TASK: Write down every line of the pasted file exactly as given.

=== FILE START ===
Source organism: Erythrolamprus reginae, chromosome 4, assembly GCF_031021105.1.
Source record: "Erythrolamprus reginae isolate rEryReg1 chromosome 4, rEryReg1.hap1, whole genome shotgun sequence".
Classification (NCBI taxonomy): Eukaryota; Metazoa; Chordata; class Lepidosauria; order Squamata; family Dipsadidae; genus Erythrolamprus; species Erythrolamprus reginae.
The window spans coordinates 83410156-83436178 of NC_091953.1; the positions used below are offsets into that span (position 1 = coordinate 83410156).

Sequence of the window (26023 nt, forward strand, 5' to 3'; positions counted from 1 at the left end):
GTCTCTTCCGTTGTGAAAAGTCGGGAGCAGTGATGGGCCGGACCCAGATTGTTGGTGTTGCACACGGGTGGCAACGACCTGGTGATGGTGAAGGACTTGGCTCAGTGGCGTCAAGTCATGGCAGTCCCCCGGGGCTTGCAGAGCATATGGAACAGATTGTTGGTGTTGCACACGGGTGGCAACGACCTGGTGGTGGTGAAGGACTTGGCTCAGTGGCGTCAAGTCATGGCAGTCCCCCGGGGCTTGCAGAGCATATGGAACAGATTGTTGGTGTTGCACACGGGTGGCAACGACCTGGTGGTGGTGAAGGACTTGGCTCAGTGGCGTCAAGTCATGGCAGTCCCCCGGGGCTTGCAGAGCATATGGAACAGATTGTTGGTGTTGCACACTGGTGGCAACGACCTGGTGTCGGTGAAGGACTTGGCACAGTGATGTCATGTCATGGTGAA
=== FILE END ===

Source organism: Erythrolamprus reginae, chromosome 4, assembly GCF_031021105.1.
Source record: "Erythrolamprus reginae isolate rEryReg1 chromosome 4, rEryReg1.hap1, whole genome shotgun sequence".
Classification (NCBI taxonomy): Eukaryota; Metazoa; Chordata; class Lepidosauria; order Squamata; family Dipsadidae; genus Erythrolamprus; species Erythrolamprus reginae.
The window spans coordinates 83410156-83436178 of NC_091953.1; the positions used below are offsets into that span (position 1 = coordinate 83410156).

Sequence of the window (26023 nt, forward strand, 5' to 3'; positions counted from 1 at the left end):
GTCTCTTCCGTTGTGAAAAGTCGGGAGCAGTGATGGGCCGGACCCAGATTGTTGGTGTTGCACACGGGTGGCAACGACCTGGTGATGGTGAAGGACTTGGCTCAGTGGCGTCAAGTCATGGCAGTCCCCCGGGGCTTGCAGAGCATATGGAACAGATTGTTGGTGTTGCACACGGGTGGCAACGACCTGGTGGTGGTGAAGGACTTGGCTCAGTGGCGTCAAGTCATGGCAGTCCCCCGGGGCTTGCAGAGCATATGGAACAGATTGTTGGTGTTGCACACGGGTGGCAACGACCTGGTGGTGGTGAAGGACTTGGCTCAGTGGCGTCAAGTCATGGCAGTCCCCCGGGGCTTGCAGAGCATATGGAACAGATTGTTGGTGTTGCACACTGGTGGCAACGACCTGGTGTCGGTGAAGGACTTGGCACAGTGATGTCATGTCATGGTGAA